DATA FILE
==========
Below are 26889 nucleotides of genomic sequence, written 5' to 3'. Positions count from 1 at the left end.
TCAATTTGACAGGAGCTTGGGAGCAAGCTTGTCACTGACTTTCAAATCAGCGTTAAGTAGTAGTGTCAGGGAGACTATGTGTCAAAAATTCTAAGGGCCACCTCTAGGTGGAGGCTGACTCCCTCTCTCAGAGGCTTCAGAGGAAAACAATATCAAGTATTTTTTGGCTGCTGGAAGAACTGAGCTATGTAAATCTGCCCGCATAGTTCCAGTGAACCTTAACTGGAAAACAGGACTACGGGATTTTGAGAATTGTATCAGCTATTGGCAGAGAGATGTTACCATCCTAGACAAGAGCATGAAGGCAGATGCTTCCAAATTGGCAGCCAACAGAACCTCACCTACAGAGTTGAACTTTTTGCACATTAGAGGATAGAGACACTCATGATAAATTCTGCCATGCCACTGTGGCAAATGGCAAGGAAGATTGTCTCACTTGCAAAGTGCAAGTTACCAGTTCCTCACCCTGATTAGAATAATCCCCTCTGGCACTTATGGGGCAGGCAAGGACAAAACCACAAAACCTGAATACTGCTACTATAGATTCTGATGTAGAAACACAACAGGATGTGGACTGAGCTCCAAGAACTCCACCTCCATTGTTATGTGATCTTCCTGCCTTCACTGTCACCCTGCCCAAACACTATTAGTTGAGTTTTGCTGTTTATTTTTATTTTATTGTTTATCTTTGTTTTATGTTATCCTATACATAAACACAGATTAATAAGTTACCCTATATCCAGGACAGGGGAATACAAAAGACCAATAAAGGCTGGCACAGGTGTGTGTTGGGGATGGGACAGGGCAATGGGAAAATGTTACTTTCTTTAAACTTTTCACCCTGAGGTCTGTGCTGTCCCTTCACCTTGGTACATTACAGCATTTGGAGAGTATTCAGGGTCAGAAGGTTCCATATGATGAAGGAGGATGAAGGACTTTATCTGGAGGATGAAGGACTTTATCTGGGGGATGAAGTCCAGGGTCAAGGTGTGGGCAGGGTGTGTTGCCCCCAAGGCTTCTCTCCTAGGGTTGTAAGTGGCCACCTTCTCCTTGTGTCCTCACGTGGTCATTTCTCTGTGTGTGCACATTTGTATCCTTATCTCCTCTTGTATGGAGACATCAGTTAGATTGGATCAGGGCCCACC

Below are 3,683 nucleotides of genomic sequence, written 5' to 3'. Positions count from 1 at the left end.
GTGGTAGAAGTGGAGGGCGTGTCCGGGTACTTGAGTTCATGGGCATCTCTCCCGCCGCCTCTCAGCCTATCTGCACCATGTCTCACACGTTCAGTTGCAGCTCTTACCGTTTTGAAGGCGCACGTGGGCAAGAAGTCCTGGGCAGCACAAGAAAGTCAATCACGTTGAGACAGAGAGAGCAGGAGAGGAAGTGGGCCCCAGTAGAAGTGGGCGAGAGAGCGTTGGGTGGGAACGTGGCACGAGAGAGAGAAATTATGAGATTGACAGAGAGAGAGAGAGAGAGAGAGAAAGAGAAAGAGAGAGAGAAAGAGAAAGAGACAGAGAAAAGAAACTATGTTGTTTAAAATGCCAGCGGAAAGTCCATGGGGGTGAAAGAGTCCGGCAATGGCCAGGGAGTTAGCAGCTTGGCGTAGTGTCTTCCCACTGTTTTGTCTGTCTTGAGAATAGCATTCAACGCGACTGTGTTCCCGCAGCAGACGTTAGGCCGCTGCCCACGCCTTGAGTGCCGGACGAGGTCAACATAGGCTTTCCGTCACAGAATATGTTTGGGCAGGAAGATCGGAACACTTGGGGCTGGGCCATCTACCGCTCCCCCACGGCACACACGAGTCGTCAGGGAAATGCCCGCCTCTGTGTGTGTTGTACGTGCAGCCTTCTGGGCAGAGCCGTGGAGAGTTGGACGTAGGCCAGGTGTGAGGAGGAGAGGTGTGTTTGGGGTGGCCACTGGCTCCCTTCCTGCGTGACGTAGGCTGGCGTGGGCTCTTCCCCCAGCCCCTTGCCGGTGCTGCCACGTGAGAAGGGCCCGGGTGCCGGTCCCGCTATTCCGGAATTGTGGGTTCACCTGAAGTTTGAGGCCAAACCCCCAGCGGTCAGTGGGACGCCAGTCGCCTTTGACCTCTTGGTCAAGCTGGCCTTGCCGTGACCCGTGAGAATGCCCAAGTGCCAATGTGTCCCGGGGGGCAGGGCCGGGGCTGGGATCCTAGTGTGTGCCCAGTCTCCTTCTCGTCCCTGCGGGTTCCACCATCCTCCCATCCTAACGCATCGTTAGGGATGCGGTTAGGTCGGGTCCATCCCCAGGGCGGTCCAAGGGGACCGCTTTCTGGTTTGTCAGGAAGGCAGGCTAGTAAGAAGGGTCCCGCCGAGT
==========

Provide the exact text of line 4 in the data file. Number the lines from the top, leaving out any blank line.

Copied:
GTGGTAGAAGTGGAGGGCGTGTCCGGGTACTTGAGTTCATGGGCATCTCTCCCGCCGCCTCTCAGCCTATCTGCACCATGTCTCACACGTTCAGTTGCAGCTCTTACCGTTTTGAAGGCGCACGTGGGCAAGAAGTCCTGGGCAGCACAAGAAAGTCAATCACGTTGAGACAGAGAGAGCAGGAGAGGAAGTGGGCCCCAGTAGAAGTGGGCGAGAGAGCGTTGGGTGGGAACGTGGCACGAGAGAGAGAAATTATGAGATTGACAGAGAGAGAGAGAGAGAGAGAGAAAGAGAAAGAGAGAGAGAAAGAGAAAGAGACAGAGAAAAGAAACTATGTTGTTTAAAATGCCAGCGGAAAGTCCATGGGGGTGAAAGAGTCCGGCAATGGCCAGGGAGTTAGCAGCTTGGCGTAGTGTCTTCCCACTGTTTTGTCTGTCTTGAGAATAGCATTCAACGCGACTGTGTTCCCGCAGCAGACGTTAGGCCGCTGCCCACGCCTTGAGTGCCGGACGAGGTCAACATAGGCTTTCCGTCACAGAATATGTTTGGGCAGGAAGATCGGAACACTTGGGGCTGGGCCATCTACCGCTCCCCCACGGCACACACGAGTCGTCAGGGAAATGCCCGCCTCTGTGTGTGTTGTACGTGCAGCCTTCTGGGCAGAGCCGTGGAGAGTTGGACGTAGGCCAGGTGTGAGGAGGAGAGGTGTGTTTGGGGTGGCCACTGGCTCCCTTCCTGCGTGACGTAGGCTGGCGTGGGCTCTTCCCCCAGCCCCTTGCCGGTGCTGCCACGTGAGAAGGGCCCGGGTGCCGGTCCCGCTATTCCGGAATTGTGGGTTCACCTGAAGTTTGAGGCCAAACCCCCAGCGGTCAGTGGGACGCCAGTCGCCTTTGACCTCTTGGTCAAGCTGGCCTTGCCGTGACCCGTGAGAATGCCCAAGTGCCAATGTGTCCCGGGGGGCAGGGCCGGGGCTGGGATCCTAGTGTGTGCCCAGTCTCCTTCTCGTCCCTGCGGGTTCCACCATCCTCCCATCCTAACGCATCGTTAGGGATGCGGTTAGGTCGGGTCCATCCCCAGGGCGGTCCAAGGGGACCGCTTTCTGGTTTGTCAGGAAGGCAGGCTAGTAAGAAGGGTCCCGCCGAGT